spiritually, and have learned that it is one of the most rewarding,
 forgiving, beautiful ways to find my way through the darkness and into 
the light. I may have found it accidentally, but because of art, I have found myself again. Although left with a few scars, I am long past
 my bleak days in the hospital. With my wonderfully supportive family, my passion and a paintbrush, I was able to keep my soul alive for that uncertain time
 in my life. Life may not always be predictable, but art can always find
 the beauty in the detours.



Amy Oestreicher is a PTSD peer-to-peer specialist, artist, author, writer for Huffington Post, speaker for TEDx and RAINN, health advocate, survivor, award-winning actress, and playwright, sharing the lessons learned from trauma through her writing, mixed media art, performance and inspirational speaking.

As the creator of the Gutless & Grateful, her one-woman autobiographical musical, she's toured theatres nationwide, along with a program combining mental health advocacy, sexual assault awareness and Broadway Theatre for college campuses and international conferences. Her original, full-length drama, Imprints, premiered at the NYC Producer's Club in May 2016, exploring how trauma affects the family as well as the individual.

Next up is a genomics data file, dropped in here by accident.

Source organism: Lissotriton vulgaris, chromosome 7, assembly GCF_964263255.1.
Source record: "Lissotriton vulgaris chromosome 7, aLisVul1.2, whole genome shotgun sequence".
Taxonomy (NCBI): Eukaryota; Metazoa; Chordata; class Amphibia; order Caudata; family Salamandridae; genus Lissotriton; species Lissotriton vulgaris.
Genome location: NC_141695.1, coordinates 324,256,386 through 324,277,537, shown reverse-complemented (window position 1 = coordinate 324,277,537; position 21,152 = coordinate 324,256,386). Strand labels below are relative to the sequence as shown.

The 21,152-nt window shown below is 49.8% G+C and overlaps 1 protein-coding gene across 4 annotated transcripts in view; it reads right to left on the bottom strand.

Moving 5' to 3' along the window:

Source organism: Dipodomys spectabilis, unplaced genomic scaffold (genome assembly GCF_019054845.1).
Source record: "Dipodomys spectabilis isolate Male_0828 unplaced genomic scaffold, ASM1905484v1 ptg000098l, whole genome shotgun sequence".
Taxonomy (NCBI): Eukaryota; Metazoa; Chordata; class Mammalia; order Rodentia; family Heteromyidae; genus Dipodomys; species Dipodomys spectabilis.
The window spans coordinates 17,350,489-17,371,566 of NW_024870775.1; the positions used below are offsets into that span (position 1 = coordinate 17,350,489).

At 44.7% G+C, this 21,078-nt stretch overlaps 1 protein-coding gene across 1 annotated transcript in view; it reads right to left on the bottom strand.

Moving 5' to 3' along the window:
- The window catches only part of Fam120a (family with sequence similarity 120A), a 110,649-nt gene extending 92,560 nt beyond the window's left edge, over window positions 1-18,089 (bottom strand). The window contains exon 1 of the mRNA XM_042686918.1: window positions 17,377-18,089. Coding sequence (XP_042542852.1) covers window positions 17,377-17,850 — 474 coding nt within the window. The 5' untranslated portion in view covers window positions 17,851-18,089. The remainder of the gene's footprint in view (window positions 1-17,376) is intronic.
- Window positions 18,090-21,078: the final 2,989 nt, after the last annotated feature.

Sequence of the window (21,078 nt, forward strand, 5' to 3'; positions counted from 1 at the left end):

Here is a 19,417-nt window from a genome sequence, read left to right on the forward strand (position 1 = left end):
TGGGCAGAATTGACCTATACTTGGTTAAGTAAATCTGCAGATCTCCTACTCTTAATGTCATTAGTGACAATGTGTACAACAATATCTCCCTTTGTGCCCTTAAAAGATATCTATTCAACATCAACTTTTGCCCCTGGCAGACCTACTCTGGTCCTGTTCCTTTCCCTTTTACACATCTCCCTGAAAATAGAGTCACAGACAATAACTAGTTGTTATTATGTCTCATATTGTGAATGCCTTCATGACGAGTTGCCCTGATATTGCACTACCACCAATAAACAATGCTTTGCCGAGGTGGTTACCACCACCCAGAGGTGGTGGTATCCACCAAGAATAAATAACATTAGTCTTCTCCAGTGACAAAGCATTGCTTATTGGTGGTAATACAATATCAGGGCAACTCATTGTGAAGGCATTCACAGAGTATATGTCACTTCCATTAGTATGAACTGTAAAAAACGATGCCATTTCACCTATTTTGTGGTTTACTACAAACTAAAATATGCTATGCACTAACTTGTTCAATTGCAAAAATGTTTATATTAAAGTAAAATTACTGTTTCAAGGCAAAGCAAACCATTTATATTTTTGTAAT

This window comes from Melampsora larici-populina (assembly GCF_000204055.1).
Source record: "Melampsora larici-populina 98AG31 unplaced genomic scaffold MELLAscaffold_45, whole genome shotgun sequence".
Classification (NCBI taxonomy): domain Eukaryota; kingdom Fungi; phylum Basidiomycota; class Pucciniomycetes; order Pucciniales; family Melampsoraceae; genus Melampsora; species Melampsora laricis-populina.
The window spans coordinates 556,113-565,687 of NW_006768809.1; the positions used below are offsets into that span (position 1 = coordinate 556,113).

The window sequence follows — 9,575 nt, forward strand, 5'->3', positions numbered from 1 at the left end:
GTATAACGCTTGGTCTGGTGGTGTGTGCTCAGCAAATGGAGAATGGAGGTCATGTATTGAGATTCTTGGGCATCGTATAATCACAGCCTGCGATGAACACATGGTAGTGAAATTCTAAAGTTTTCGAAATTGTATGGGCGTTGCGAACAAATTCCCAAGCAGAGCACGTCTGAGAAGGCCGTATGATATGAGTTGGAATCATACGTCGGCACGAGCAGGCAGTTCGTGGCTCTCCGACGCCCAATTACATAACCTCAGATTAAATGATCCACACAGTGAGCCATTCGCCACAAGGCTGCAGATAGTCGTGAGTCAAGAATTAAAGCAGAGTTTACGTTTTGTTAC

To celebrate her own “beautiful detour”, Amy created the #LoveMyDetour campaign, to help others cope in the face of unexpected events. "Detourism" is also the subject of her TEDx and upcoming book, My Beautiful Detour, available December 2017.
 
As Eastern Regional Recipient of Convatec’s Great Comebacks Award, she's contributed to over 70 notable online and print publications, and her story has appeared on NBC's TODAY, CBS, Cosmopolitan, among others.
 
She has devised workshops for conferences nationwide, and is this year's keynote speaker for the Hawaii Pacific Rim International Conference on Diversity and Disability. Learn the art of navigating beautiful detours and sign up for updates at amyoes.com.

Watch for another post from Amy next week!

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2 comments :

  1. Wow! What an inspiring story! I'm excited to read her next one.